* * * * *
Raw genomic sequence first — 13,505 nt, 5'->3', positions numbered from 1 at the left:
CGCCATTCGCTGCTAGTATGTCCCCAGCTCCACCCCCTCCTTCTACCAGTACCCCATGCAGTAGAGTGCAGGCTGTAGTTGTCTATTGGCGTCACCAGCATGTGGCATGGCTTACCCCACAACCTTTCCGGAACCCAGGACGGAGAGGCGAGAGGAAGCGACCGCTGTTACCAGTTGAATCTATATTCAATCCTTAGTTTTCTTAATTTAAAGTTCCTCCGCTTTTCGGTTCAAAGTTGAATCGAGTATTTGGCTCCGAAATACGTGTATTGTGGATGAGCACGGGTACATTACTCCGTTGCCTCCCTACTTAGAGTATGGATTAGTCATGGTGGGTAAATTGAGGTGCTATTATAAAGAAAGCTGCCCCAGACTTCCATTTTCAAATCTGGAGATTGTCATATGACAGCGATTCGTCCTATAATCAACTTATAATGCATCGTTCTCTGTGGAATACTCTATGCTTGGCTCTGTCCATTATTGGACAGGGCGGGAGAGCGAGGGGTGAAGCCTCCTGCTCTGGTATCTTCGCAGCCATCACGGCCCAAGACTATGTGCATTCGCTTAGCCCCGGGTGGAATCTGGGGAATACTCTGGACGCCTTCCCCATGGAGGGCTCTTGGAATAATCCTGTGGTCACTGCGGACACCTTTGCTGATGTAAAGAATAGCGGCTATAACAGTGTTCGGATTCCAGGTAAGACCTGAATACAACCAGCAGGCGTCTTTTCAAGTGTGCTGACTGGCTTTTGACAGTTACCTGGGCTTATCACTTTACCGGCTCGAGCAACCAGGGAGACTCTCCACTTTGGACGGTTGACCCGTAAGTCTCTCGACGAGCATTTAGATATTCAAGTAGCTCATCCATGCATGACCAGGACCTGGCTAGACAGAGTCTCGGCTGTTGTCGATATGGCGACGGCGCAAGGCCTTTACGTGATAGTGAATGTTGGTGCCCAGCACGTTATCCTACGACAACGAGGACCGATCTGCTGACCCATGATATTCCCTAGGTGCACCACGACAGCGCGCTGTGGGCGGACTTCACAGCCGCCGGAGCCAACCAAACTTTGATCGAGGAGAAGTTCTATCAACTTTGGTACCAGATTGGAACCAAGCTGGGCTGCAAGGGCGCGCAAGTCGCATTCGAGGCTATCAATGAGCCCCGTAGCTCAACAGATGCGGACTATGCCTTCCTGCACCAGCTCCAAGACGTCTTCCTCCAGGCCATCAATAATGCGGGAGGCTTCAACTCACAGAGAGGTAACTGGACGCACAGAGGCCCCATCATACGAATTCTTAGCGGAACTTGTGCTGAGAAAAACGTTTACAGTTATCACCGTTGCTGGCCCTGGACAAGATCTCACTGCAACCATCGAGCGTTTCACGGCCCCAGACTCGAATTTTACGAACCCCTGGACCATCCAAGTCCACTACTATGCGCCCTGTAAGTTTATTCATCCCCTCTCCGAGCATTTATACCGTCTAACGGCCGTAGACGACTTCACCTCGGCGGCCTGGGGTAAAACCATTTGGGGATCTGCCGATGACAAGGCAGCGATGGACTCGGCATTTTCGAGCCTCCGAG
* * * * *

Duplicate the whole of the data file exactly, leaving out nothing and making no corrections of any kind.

Raw genomic sequence first — 13,505 nt, 5'->3', positions numbered from 1 at the left:
CGCCATTCGCTGCTAGTATGTCCCCAGCTCCACCCCCTCCTTCTACCAGTACCCCATGCAGTAGAGTGCAGGCTGTAGTTGTCTATTGGCGTCACCAGCATGTGGCATGGCTTACCCCACAACCTTTCCGGAACCCAGGACGGAGAGGCGAGAGGAAGCGACCGCTGTTACCAGTTGAATCTATATTCAATCCTTAGTTTTCTTAATTTAAAGTTCCTCCGCTTTTCGGTTCAAAGTTGAATCGAGTATTTGGCTCCGAAATACGTGTATTGTGGATGAGCACGGGTACATTACTCCGTTGCCTCCCTACTTAGAGTATGGATTAGTCATGGTGGGTAAATTGAGGTGCTATTATAAAGAAAGCTGCCCCAGACTTCCATTTTCAAATCTGGAGATTGTCATATGACAGCGATTCGTCCTATAATCAACTTATAATGCATCGTTCTCTGTGGAATACTCTATGCTTGGCTCTGTCCATTATTGGACAGGGCGGGAGAGCGAGGGGTGAAGCCTCCTGCTCTGGTATCTTCGCAGCCATCACGGCCCAAGACTATGTGCATTCGCTTAGCCCCGGGTGGAATCTGGGGAATACTCTGGACGCCTTCCCCATGGAGGGCTCTTGGAATAATCCTGTGGTCACTGCGGACACCTTTGCTGATGTAAAGAATAGCGGCTATAACAGTGTTCGGATTCCAGGTAAGACCTGAATACAACCAGCAGGCGTCTTTTCAAGTGTGCTGACTGGCTTTTGACAGTTACCTGGGCTTATCACTTTACCGGCTCGAGCAACCAGGGAGACTCTCCACTTTGGACGGTTGACCCGTAAGTCTCTCGACGAGCATTTAGATATTCAAGTAGCTCATCCATGCATGACCAGGACCTGGCTAGACAGAGTCTCGGCTGTTGTCGATATGGCGACGGCGCAAGGCCTTTACGTGATAGTGAATGTTGGTGCCCAGCACGTTATCCTACGACAACGAGGACCGATCTGCTGACCCATGATATTCCCTAGGTGCACCACGACAGCGCGCTGTGGGCGGACTTCACAGCCGCCGGAGCCAACCAAACTTTGATCGAGGAGAAGTTCTATCAACTTTGGTACCAGATTGGAACCAAGCTGGGCTGCAAGGGCGCGCAAGTCGCATTCGAGGCTATCAATGAGCCCCGTAGCTCAACAGATGCGGACTATGCCTTCCTGCACCAGCTCCAAGACGTCTTCCTCCAGGCCATCAATAATGCGGGAGGCTTCAACTCACAGAGAGGTAACTGGACGCACAGAGGCCCCATCATACGAATTCTTAGCGGAACTTGTGCTGAGAAAAACGTTTACAGTTATCACCGTTGCTGGCCCTGGACAAGATCTCACTGCAACCATCGAGCGTTTCACGGCCCCAGACTCGAATTTTACGAACCCCTGGACCATCCAAGTCCACTACTATGCGCCCTGTAAGTTTATTCATCCCCTCTCCGAGCATTTATACCGTCTAACGGCCGTAGACGACTTCACCTCGGCGGCCTGGGGTAAAACCATTTGGGGATCTGCCGATGACAAGGCAGCGATGGACTCGGCATTTTCGAGCCTCCGAG